By Kayla Whittle
Nearly everyone knows the story of “Cinderella.” Across the globe, there are variations of the story that have emerged from past centuries. Marissa Meyer’s quartet of books, “The Lunar Chronicles,” takes that familiar fairy tale alongside a handful of other stories and throws them into a vivid sci-fi world. Cinderella is a cyborg. Little Red Riding Hood is a gunslinging French farmer. Rapunzel is trapped on a satellite. Snow White is a princess isolated on the moon by her evil stepmother. Meyer is incredibly creative and innovative in the way she twists these stories so that they are nearly unrecognizable had she not given key fairy tale traits to each of her four leading ladies. For example, “Cinder,” her take on “Cinderella,” has a metal foot instead of a glass slipper and Scarlet, her version of Little Red Riding Hood, always wears a bright red sweatshirt.
The latest companion to “The Lunar Chronicles” series is “Stars Above.” It features nine short stories set in this world Meyer created. While it seems like many young adult authors today drag out conclusions for more profit and write their ideas to death, Meyer pulls off her ending beautifully.
“Stars Above” gives readers who have already fallen in love with “The Lunar Chronicles” a peek into the past. Each beloved character from the series has a short story in the collection that features her at a pivotal moment that was mentioned in passing in one of the other books. For length or pacing, these stories couldn’t be added to the original manuscript, but here, they are given a life of their own. While this could be a way to ease newer readers into the complex, futuristic world, they would read at the risk of spoilers. The final story in “Stars Above” is an epilogue to the final book in “The Lunar Chronicles” series. I would recommend trying out the others first, before entirely giving away the ending for yourself.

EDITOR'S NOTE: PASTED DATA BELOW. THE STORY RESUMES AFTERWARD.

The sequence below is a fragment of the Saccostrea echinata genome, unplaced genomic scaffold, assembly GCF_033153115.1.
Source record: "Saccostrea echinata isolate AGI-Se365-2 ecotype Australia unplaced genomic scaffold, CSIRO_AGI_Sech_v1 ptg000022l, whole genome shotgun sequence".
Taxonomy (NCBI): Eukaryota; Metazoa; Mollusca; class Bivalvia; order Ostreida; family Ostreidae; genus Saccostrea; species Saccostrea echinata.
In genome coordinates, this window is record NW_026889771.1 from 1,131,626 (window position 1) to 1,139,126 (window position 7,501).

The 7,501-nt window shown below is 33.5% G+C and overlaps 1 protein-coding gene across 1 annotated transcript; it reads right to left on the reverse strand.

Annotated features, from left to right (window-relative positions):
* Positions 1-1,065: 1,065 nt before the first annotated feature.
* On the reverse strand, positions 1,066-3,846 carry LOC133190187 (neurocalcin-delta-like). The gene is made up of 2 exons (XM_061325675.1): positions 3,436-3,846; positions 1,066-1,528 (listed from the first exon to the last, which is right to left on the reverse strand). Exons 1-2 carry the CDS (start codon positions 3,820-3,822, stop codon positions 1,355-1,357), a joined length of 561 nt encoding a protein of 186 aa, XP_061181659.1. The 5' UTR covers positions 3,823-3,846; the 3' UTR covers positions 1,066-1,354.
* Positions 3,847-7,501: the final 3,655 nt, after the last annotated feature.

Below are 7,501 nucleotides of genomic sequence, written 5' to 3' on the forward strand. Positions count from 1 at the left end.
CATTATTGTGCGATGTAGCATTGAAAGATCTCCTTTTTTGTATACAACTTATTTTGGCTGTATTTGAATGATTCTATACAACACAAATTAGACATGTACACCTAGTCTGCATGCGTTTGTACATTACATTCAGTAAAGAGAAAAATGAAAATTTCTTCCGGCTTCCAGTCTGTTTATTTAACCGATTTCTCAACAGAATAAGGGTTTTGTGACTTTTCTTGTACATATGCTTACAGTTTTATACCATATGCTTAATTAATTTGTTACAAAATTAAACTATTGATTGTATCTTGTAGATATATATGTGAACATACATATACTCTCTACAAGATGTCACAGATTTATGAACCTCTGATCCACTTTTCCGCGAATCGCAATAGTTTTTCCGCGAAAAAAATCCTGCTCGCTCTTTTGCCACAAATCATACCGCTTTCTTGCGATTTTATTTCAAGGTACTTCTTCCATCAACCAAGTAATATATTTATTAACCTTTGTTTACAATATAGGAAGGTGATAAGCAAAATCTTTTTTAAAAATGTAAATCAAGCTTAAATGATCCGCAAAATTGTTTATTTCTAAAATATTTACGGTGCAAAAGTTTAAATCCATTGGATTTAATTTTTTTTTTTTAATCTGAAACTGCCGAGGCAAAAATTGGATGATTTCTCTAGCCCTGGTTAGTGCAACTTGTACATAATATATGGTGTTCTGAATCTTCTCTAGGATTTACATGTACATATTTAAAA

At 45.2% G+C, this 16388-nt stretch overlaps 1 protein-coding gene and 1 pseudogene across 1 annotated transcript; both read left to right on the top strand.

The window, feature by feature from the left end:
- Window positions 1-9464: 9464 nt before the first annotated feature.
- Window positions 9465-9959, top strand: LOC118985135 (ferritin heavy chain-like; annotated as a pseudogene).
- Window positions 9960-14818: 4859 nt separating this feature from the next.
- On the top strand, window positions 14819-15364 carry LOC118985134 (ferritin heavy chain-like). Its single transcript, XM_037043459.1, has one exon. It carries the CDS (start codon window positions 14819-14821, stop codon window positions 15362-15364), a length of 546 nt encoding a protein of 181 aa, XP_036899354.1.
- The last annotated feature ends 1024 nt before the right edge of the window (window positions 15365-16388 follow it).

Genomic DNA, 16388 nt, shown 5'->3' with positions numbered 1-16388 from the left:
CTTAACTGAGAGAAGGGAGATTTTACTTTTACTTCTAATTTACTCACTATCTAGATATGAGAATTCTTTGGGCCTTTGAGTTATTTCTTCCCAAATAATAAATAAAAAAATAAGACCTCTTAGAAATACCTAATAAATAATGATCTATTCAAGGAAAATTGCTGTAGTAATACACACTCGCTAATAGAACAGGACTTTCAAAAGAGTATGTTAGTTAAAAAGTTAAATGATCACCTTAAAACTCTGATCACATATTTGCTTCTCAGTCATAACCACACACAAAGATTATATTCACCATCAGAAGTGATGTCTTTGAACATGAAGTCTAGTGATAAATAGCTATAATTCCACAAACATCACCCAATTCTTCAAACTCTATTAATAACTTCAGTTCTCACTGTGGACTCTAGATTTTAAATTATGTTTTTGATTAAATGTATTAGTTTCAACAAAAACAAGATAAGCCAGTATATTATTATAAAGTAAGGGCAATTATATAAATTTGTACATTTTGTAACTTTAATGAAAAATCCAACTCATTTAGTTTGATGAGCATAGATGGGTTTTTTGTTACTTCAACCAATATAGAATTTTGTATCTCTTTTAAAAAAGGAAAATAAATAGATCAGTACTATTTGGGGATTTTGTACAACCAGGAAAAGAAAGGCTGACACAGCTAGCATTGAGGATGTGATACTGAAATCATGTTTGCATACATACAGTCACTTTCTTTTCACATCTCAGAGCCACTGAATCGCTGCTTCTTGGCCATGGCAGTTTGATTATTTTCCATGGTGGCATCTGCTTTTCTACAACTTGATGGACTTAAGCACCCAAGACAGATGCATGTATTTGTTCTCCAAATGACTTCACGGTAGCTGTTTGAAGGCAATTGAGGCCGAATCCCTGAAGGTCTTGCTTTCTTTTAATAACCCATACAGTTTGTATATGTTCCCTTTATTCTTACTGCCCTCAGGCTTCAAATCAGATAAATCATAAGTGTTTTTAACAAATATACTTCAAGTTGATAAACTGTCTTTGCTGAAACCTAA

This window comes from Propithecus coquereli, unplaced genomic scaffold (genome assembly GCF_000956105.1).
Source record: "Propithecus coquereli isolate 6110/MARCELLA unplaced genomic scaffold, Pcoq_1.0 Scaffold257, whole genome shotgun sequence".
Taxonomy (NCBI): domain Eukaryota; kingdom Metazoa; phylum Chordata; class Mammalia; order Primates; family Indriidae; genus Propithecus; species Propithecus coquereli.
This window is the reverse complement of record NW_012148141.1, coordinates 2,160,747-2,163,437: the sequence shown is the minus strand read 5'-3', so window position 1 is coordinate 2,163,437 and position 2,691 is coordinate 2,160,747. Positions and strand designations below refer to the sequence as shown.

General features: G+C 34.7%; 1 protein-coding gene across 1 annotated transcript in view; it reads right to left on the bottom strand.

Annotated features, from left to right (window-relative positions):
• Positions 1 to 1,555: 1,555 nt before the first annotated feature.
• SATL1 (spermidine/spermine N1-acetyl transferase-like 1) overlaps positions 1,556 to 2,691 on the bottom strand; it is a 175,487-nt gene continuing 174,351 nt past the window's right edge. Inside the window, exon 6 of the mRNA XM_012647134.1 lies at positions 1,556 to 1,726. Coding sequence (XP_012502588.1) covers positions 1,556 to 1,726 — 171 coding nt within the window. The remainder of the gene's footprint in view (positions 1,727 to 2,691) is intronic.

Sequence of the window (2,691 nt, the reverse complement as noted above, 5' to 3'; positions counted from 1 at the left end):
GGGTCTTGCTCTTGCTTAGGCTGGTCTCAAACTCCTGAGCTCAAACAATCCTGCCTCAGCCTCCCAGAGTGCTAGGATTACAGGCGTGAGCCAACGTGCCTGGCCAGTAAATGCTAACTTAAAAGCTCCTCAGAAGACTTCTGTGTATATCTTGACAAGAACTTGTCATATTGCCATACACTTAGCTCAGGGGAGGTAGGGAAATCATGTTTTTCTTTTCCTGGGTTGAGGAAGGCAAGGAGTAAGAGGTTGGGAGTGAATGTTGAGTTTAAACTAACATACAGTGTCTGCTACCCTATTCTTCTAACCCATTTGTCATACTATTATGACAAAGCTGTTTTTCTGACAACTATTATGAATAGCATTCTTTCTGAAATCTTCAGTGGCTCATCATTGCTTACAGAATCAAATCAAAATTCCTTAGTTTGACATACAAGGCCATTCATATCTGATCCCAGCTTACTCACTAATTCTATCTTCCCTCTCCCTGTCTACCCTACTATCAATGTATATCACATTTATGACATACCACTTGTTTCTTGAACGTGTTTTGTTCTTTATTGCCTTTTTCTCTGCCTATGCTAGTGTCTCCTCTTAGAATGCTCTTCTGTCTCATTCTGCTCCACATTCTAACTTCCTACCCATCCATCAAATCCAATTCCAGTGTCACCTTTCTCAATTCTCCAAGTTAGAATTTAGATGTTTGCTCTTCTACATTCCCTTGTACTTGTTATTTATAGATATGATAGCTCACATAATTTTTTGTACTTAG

In the “Stars Above” collection, Meyers stuns readers with beautiful prose. It reads not like a fan fiction but rather like a carefully created introspection for each of the major characters. While the point of view in “The Lunar Chronicles” does shift, allowing some freedom of expression for each character, this takes that to new extreme. It seems like within the series, they were in constant danger and surrounded by those they could not trust. Here, the characters are allowed to take a step back from the action. In many ways, they are portrayed as more innocent because the stories often revolve around their unconventional childhoods. Meyer excels when it comes to this characterization.
All in all, “Stars Above” is another great installment in a series that captures the imagination and inspires its readers. Meyer takes ideas that have never before been introduced in young adult fiction and manages to blend them seamlessly with beloved fairy tales.